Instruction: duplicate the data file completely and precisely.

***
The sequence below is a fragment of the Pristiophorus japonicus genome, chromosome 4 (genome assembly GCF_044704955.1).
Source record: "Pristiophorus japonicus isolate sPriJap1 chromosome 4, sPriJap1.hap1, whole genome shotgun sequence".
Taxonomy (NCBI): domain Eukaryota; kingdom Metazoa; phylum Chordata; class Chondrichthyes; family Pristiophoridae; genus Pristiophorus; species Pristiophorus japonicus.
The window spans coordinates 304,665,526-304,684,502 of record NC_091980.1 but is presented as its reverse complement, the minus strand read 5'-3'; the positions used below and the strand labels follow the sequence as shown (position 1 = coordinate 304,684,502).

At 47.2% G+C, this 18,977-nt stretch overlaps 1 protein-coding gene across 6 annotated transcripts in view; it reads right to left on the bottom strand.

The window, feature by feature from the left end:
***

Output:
The sequence below is a fragment of the Pristiophorus japonicus genome, chromosome 4 (genome assembly GCF_044704955.1).
Source record: "Pristiophorus japonicus isolate sPriJap1 chromosome 4, sPriJap1.hap1, whole genome shotgun sequence".
Taxonomy (NCBI): domain Eukaryota; kingdom Metazoa; phylum Chordata; class Chondrichthyes; family Pristiophoridae; genus Pristiophorus; species Pristiophorus japonicus.
The window spans coordinates 304,665,526-304,684,502 of record NC_091980.1 but is presented as its reverse complement, the minus strand read 5'-3'; the positions used below and the strand labels follow the sequence as shown (position 1 = coordinate 304,684,502).

At 47.2% G+C, this 18,977-nt stretch overlaps 1 protein-coding gene across 6 annotated transcripts in view; it reads right to left on the bottom strand.

The window, feature by feature from the left end: